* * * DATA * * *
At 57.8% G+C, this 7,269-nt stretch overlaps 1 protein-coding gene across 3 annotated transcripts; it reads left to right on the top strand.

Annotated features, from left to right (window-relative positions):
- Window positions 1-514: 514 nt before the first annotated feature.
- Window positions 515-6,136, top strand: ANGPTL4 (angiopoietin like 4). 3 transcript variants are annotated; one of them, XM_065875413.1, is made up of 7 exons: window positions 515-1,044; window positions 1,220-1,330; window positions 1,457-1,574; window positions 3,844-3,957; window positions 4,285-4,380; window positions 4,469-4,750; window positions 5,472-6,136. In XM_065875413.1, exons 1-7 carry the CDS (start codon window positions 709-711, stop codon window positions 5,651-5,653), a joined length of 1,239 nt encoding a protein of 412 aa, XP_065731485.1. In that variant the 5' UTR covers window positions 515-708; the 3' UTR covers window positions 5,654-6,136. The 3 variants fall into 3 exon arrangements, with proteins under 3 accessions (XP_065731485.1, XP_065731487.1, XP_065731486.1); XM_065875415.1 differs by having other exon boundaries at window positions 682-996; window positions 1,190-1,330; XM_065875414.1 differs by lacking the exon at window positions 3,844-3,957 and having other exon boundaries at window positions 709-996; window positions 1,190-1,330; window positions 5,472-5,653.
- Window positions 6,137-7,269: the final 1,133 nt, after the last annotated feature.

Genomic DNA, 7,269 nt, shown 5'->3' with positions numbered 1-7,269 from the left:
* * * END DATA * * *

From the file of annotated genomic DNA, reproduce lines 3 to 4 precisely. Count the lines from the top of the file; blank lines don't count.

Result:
- Window positions 1-514: 514 nt before the first annotated feature.
- Window positions 515-6,136, top strand: ANGPTL4 (angiopoietin like 4). 3 transcript variants are annotated; one of them, XM_065875413.1, is made up of 7 exons: window positions 515-1,044; window positions 1,220-1,330; window positions 1,457-1,574; window positions 3,844-3,957; window positions 4,285-4,380; window positions 4,469-4,750; window positions 5,472-6,136. In XM_065875413.1, exons 1-7 carry the CDS (start codon window positions 709-711, stop codon window positions 5,651-5,653), a joined length of 1,239 nt encoding a protein of 412 aa, XP_065731485.1. In that variant the 5' UTR covers window positions 515-708; the 3' UTR covers window positions 5,654-6,136. The 3 variants fall into 3 exon arrangements, with proteins under 3 accessions (XP_065731485.1, XP_065731487.1, XP_065731486.1); XM_065875415.1 differs by having other exon boundaries at window positions 682-996; window positions 1,190-1,330; XM_065875414.1 differs by lacking the exon at window positions 3,844-3,957 and having other exon boundaries at window positions 709-996; window positions 1,190-1,330; window positions 5,472-5,653.